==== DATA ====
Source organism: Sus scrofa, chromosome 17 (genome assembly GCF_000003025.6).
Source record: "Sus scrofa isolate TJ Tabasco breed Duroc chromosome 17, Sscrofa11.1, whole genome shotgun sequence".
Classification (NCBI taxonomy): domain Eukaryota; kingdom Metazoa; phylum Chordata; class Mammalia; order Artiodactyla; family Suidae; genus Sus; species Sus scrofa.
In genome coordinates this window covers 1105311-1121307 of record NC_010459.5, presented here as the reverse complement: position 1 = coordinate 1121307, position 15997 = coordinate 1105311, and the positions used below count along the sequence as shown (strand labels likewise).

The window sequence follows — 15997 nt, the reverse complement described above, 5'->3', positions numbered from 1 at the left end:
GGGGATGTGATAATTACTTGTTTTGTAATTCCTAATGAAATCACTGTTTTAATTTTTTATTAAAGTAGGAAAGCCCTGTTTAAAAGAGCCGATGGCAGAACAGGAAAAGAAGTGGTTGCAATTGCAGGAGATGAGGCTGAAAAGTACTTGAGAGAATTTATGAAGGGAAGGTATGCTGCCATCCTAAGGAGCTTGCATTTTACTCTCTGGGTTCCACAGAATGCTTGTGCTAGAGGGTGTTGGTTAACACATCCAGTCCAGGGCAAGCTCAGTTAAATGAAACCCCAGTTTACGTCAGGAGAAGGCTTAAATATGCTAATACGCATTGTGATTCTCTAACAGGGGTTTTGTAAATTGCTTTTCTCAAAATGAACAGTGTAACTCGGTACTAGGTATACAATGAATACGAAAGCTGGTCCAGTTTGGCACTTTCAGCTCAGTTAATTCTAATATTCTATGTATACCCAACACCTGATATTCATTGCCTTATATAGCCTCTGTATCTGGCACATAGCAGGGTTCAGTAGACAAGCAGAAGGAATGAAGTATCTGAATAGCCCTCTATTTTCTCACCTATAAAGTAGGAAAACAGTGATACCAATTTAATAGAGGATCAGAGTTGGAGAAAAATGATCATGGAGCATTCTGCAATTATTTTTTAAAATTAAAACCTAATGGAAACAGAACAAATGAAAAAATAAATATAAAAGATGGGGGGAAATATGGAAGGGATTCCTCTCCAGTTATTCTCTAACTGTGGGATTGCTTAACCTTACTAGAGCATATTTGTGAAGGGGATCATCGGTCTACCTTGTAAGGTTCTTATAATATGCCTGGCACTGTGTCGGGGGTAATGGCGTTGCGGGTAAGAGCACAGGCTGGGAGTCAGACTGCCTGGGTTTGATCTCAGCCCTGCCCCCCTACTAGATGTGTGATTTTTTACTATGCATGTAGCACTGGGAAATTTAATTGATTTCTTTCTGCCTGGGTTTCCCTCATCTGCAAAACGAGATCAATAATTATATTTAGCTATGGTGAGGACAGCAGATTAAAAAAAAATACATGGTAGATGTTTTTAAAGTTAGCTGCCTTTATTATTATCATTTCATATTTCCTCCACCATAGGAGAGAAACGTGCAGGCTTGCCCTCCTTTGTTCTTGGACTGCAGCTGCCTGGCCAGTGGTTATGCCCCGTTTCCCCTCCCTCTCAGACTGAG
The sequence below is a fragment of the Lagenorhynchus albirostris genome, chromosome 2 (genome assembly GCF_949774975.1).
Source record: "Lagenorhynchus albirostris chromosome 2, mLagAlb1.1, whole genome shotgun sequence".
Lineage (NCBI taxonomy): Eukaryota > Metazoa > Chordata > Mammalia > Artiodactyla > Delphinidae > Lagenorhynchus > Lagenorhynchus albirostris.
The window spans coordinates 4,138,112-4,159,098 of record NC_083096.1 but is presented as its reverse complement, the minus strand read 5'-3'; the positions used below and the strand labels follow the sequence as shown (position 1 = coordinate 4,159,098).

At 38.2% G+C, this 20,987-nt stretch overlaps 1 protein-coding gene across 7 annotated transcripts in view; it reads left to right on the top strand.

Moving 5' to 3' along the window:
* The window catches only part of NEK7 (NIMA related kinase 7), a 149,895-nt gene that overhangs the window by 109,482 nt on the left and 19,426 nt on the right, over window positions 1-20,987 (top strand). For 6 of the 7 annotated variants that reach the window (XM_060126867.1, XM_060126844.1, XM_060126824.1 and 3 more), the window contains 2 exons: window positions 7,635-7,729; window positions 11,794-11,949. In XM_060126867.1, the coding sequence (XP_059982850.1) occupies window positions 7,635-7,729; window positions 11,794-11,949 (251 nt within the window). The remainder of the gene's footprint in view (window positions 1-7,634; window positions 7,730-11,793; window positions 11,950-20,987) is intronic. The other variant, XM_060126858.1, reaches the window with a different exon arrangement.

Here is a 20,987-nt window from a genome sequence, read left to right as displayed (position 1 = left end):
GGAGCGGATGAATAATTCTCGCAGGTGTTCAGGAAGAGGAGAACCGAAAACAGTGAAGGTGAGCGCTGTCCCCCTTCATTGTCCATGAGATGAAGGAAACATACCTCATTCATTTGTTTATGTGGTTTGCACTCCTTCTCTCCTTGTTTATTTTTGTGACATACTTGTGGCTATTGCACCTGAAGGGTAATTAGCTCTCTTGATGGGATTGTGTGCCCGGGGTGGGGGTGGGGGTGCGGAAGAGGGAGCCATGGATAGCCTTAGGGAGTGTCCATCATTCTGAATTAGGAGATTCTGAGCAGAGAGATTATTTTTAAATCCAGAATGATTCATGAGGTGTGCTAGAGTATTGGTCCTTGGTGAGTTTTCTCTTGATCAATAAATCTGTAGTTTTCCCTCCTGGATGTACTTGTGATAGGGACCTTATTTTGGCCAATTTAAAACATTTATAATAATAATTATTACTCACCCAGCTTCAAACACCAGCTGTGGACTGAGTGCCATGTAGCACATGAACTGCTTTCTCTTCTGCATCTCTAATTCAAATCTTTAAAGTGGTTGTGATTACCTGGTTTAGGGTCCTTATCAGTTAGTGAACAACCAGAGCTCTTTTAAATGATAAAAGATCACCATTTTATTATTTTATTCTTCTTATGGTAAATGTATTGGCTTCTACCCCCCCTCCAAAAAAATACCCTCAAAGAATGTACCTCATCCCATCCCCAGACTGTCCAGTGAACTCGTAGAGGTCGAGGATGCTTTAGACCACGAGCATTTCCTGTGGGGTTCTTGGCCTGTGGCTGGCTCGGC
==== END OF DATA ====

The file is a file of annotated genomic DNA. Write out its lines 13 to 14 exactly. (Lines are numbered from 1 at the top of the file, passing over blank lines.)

* The window catches only part of NEK7 (NIMA related kinase 7), a 149,895-nt gene that overhangs the window by 109,482 nt on the left and 19,426 nt on the right, over window positions 1-20,987 (top strand). For 6 of the 7 annotated variants that reach the window (XM_060126867.1, XM_060126844.1, XM_060126824.1 and 3 more), the window contains 2 exons: window positions 7,635-7,729; window positions 11,794-11,949. In XM_060126867.1, the coding sequence (XP_059982850.1) occupies window positions 7,635-7,729; window positions 11,794-11,949 (251 nt within the window). The remainder of the gene's footprint in view (window positions 1-7,634; window positions 7,730-11,793; window positions 11,950-20,987) is intronic. The other variant, XM_060126858.1, reaches the window with a different exon arrangement.

Here is a 20,987-nt window from a genome sequence, read left to right as displayed (position 1 = left end):